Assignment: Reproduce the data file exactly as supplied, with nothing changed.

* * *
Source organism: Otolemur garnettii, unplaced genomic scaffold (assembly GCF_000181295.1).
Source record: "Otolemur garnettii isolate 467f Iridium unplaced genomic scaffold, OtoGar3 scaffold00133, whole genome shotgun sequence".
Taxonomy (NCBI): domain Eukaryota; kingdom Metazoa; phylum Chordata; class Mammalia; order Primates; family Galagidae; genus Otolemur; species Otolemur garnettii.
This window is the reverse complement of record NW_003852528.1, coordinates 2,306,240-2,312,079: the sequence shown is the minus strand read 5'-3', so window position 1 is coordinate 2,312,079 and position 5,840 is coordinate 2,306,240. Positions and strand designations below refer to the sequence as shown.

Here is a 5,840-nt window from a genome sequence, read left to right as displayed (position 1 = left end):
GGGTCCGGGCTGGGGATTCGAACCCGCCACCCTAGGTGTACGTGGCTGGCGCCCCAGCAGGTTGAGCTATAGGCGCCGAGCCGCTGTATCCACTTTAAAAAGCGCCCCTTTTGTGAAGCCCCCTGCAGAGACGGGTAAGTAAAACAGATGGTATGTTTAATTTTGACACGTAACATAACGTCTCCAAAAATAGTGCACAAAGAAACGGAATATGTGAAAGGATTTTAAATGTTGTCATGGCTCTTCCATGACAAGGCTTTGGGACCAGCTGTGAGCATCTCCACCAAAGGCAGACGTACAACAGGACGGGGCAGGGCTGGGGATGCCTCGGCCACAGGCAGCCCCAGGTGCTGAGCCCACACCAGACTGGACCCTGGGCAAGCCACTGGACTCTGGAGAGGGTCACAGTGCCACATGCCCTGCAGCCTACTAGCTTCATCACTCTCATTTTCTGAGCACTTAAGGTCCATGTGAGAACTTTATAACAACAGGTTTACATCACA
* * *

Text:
Source organism: Otolemur garnettii, unplaced genomic scaffold (assembly GCF_000181295.1).
Source record: "Otolemur garnettii isolate 467f Iridium unplaced genomic scaffold, OtoGar3 scaffold00133, whole genome shotgun sequence".
Taxonomy (NCBI): domain Eukaryota; kingdom Metazoa; phylum Chordata; class Mammalia; order Primates; family Galagidae; genus Otolemur; species Otolemur garnettii.
This window is the reverse complement of record NW_003852528.1, coordinates 2,306,240-2,312,079: the sequence shown is the minus strand read 5'-3', so window position 1 is coordinate 2,312,079 and position 5,840 is coordinate 2,306,240. Positions and strand designations below refer to the sequence as shown.

Here is a 5,840-nt window from a genome sequence, read left to right as displayed (position 1 = left end):
GGGTCCGGGCTGGGGATTCGAACCCGCCACCCTAGGTGTACGTGGCTGGCGCCCCAGCAGGTTGAGCTATAGGCGCCGAGCCGCTGTATCCACTTTAAAAAGCGCCCCTTTTGTGAAGCCCCCTGCAGAGACGGGTAAGTAAAACAGATGGTATGTTTAATTTTGACACGTAACATAACGTCTCCAAAAATAGTGCACAAAGAAACGGAATATGTGAAAGGATTTTAAATGTTGTCATGGCTCTTCCATGACAAGGCTTTGGGACCAGCTGTGAGCATCTCCACCAAAGGCAGACGTACAACAGGACGGGGCAGGGCTGGGGATGCCTCGGCCACAGGCAGCCCCAGGTGCTGAGCCCACACCAGACTGGACCCTGGGCAAGCCACTGGACTCTGGAGAGGGTCACAGTGCCACATGCCCTGCAGCCTACTAGCTTCATCACTCTCATTTTCTGAGCACTTAAGGTCCATGTGAGAACTTTATAACAACAGGTTTACATCACA